http://www.l7inc.us/Search.php?start=300&MFG=ATI
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  #15  
12-09-2009, 07:09 PM
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Yes, it's important.
  • ATI is the company. (Now owned by AMD, as of 2006-2007 or so.)
  • All In Wonder (AIW) is a series of dual-function cards, where computer graphics AND video capture are provided by a single card.
  • AGP is a card slot on your motherboard. In the past decade, we've had 3 major card slots for computer graphics cards: PCI, AGP and the current PCI Express (often written as PCI-E, PCIe or PCI-e)
  • The "Radeon" series of ATI card referred to the graphics portion of the card.
  • The Radeon series ATI cards that were "All In Wonder" were coupled with either the Rage Theatre chipset for video (on the 128 Pro, 7000 and 8000 series cards) or the Theatre 200 chipset (on the 9000 series cards).
So all of these things exist at the same time: AGP + Theatre Rage/200 + Radeon (with the exception of a couple of PCI versions of the 7000 series, but let's not get into that one)

The thing that confuses people most is the fact that the "All In Wonder" designation outlived the AGP/Theatre/Radeon era. You can still find an AIW card in stores, but it's a piece of crap using a DVR chipset (also using a chipset named Theatre, but at a higher number like Theatre 500). But these newer cards are not AGP slots, they are PCI Express slots. They're also not using the "Radeon" designation.

That store you linked had a 9600XT card new. This computer right here that I'm typing on is power by a ATI All In Wonder Radeon 9600 AGP-slot card. I think 9600 and 9600XT is the same thing. This 9600 card has dual monitor support, so I can have two monitors going at any time (or a monitor + TV set).

But...

But at $200 new, I start to wonder if one of the other cards (Matrox, Blackmagic, Aja) is a better choice. One of the benefits of the older ATI card is they're available used for less than half of what they cost new. But again, it all comes back to preference. It's still a savings of at least $100, from what I can see.

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  #16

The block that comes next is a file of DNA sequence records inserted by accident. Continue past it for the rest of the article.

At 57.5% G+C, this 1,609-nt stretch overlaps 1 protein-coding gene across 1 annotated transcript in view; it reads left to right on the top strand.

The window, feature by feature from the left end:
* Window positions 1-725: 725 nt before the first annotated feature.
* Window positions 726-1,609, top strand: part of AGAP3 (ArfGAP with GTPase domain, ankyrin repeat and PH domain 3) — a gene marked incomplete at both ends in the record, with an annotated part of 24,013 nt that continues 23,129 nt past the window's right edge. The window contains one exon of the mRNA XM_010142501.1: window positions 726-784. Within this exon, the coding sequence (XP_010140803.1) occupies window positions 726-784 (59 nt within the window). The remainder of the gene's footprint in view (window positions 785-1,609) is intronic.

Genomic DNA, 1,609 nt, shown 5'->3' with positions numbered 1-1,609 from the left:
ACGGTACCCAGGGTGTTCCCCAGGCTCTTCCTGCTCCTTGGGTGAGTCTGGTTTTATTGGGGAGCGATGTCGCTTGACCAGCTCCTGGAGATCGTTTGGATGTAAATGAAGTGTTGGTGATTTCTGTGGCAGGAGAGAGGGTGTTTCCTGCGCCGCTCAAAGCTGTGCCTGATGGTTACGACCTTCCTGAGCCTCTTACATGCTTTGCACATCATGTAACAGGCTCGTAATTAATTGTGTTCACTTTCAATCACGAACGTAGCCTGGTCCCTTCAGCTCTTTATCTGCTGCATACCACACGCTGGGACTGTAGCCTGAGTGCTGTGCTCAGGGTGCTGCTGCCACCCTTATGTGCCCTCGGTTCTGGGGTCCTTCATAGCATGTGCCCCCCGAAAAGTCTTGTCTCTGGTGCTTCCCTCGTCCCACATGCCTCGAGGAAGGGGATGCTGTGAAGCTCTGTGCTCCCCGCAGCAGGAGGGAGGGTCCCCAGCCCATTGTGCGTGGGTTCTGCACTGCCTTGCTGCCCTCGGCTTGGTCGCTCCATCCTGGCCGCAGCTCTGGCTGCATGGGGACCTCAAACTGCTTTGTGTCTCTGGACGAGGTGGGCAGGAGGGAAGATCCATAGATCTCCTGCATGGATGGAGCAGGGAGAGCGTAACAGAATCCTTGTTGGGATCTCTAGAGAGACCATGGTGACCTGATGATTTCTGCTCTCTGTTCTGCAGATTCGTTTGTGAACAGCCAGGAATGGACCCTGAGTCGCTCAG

12-09-2009, 07:23 PM
Kenneth M Kenneth M is offline
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Hmm... the only thing I am feeling sketch about is that the interface is 8x only. Do you think that will cause problems on installing in a 3 year old computer?

-Kenneth
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  #17  
12-09-2009, 07:34 PM
Kenneth M Kenneth M is offline
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Okay. I just read your "BUT..." at the end of your last post.

Somehow I thought it was part of your signature my first time through.

Anyway, lemme know. I know these ati cards are pretty good quality. I installed one in a computer many many years ago and never had any issues with it. So, I wouldn't hesitate to own another.

Let me know.
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  #18  
12-09-2009, 07:40 PM
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Last time I tried to stick an 8x card into a 2x/4x slot, it didn't boot. I had to use an AGP 2x/4x card, or a PCI card. I believe there's some kind of tab preventing wrongful insertion, but my board lacked that tab. It let me stick it in, even though it probably should have been disallowed.

There's more about AGP slots at wikipedia: http://en.wikipedia.org/wiki/Accelerated_Graphics_Port
It's a rambling, techie read, however, for most of the article. In the "compatibility" section, it mentions the exact problem I ran into, with motherboards sometimes having full-open slots and not blocking cards as it should.

The only way to know if you can use 8x is to read up the documentation on the motherboard ... and hope it's accurate. Mine wasn't.

I like ATI cards. So I have no hesitation recommending them, and I have three of them in current production use. (Plus a few extras just in case of breakdown or in case I want to add more systems.) What I do try to avoid, however, is insisting somebody buy something. You've made a good list of products, all of which I can recommend. That's about the point I feel comfortable stopping.

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  #19  
12-14-2009, 12:21 PM
Kenneth M Kenneth M is offline
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Oh yeah, dude. You are of some serious help! I can completely understand about where you feel you should stop.

I went ahead and ordered two new 9600xt aiw's. Three hundred for a new video card, with a backup, is phenomenal when you consider I was about to spend a thousand dollars more.

Thank you so much for your help.

I will be coming back here in about 5 months when I start the computer build. (Just bought a house, am having to pay for some remodeling, and I am building my workshop room, complete with shelving on all four walls, etc. .... so, it'll be a little bit before I finish piecing all of this together. )

Thank you.

-Kenneth